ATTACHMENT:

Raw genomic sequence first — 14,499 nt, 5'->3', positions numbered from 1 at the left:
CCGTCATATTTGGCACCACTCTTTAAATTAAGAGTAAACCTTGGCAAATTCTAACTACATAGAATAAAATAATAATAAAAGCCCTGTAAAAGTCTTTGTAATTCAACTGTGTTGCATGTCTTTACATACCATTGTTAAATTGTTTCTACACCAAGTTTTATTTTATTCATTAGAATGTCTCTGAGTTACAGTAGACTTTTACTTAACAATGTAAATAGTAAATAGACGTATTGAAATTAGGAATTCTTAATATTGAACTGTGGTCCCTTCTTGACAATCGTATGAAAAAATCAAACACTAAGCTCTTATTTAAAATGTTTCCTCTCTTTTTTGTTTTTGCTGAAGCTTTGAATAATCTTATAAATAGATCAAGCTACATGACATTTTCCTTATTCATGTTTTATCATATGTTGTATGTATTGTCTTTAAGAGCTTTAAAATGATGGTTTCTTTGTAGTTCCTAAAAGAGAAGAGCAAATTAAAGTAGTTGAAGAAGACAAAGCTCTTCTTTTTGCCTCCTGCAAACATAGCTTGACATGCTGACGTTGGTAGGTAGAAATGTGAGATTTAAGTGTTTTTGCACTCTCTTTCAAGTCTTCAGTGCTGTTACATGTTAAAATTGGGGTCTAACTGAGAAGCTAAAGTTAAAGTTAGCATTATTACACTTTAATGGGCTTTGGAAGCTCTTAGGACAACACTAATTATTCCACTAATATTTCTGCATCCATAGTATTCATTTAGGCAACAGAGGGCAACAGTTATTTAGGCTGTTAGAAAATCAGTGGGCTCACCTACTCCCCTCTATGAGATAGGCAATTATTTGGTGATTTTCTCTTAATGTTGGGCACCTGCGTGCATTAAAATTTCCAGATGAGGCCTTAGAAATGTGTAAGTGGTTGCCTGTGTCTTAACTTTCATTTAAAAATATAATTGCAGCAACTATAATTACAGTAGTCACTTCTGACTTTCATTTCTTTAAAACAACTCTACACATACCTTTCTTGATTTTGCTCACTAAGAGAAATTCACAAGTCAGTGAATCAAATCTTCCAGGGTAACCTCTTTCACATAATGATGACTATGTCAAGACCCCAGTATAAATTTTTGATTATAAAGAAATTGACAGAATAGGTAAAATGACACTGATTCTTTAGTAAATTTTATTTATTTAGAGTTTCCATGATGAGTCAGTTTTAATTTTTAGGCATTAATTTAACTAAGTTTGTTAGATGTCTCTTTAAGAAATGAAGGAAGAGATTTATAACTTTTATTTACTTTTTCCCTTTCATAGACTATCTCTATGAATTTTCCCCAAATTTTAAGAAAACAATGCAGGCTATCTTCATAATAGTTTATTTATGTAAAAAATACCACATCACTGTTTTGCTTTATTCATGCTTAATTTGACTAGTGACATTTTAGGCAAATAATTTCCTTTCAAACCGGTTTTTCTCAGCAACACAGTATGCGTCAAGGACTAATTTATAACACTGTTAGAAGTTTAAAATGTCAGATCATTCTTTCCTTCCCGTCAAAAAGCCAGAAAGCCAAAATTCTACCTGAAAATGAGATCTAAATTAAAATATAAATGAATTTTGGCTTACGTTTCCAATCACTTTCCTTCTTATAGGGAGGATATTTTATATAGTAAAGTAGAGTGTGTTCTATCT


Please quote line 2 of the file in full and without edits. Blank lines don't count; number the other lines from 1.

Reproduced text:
CCGTCATATTTGGCACCACTCTTTAAATTAAGAGTAAACCTTGGCAAATTCTAACTACATAGAATAAAATAATAATAAAAGCCCTGTAAAAGTCTTTGTAATTCAACTGTGTTGCATGTCTTTACATACCATTGTTAAATTGTTTCTACACCAAGTTTTATTTTATTCATTAGAATGTCTCTGAGTTACAGTAGACTTTTACTTAACAATGTAAATAGTAAATAGACGTATTGAAATTAGGAATTCTTAATATTGAACTGTGGTCCCTTCTTGACAATCGTATGAAAAAATCAAACACTAAGCTCTTATTTAAAATGTTTCCTCTCTTTTTTGTTTTTGCTGAAGCTTTGAATAATCTTATAAATAGATCAAGCTACATGACATTTTCCTTATTCATGTTTTATCATATGTTGTATGTATTGTCTTTAAGAGCTTTAAAATGATGGTTTCTTTGTAGTTCCTAAAAGAGAAGAGCAAATTAAAGTAGTTGAAGAAGACAAAGCTCTTCTTTTTGCCTCCTGCAAACATAGCTTGACATGCTGACGTTGGTAGGTAGAAATGTGAGATTTAAGTGTTTTTGCACTCTCTTTCAAGTCTTCAGTGCTGTTACATGTTAAAATTGGGGTCTAACTGAGAAGCTAAAGTTAAAGTTAGCATTATTACACTTTAATGGGCTTTGGAAGCTCTTAGGACAACACTAATTATTCCACTAATATTTCTGCATCCATAGTATTCATTTAGGCAACAGAGGGCAACAGTTATTTAGGCTGTTAGAAAATCAGTGGGCTCACCTACTCCCCTCTATGAGATAGGCAATTATTTGGTGATTTTCTCTTAATGTTGGGCACCTGCGTGCATTAAAATTTCCAGATGAGGCCTTAGAAATGTGTAAGTGGTTGCCTGTGTCTTAACTTTCATTTAAAAATATAATTGCAGCAACTATAATTACAGTAGTCACTTCTGACTTTCATTTCTTTAAAACAACTCTACACATACCTTTCTTGATTTTGCTCACTAAGAGAAATTCACAAGTCAGTGAATCAAATCTTCCAGGGTAACCTCTTTCACATAATGATGACTATGTCAAGACCCCAGTATAAATTTTTGATTATAAAGAAATTGACAGAATAGGTAAAATGACACTGATTCTTTAGTAAATTTTATTTATTTAGAGTTTCCATGATGAGTCAGTTTTAATTTTTAGGCATTAATTTAACTAAGTTTGTTAGATGTCTCTTTAAGAAATGAAGGAAGAGATTTATAACTTTTATTTACTTTTTCCCTTTCATAGACTATCTCTATGAATTTTCCCCAAATTTTAAGAAAACAATGCAGGCTATCTTCATAATAGTTTATTTATGTAAAAAATACCACATCACTGTTTTGCTTTATTCATGCTTAATTTGACTAGTGACATTTTAGGCAAATAATTTCCTTTCAAACCGGTTTTTCTCAGCAACACAGTATGCGTCAAGGACTAATTTATAACACTGTTAGAAGTTTAAAATGTCAGATCATTCTTTCCTTCCCGTCAAAAAGCCAGAAAGCCAAAATTCTACCTGAAAATGAGATCTAAATTAAAATATAAATGAATTTTGGCTTACGTTTCCAATCACTTTCCTTCTTATAGGGAGGATATTTTATATAGTAAAGTAGAGTGTGTTCTATCT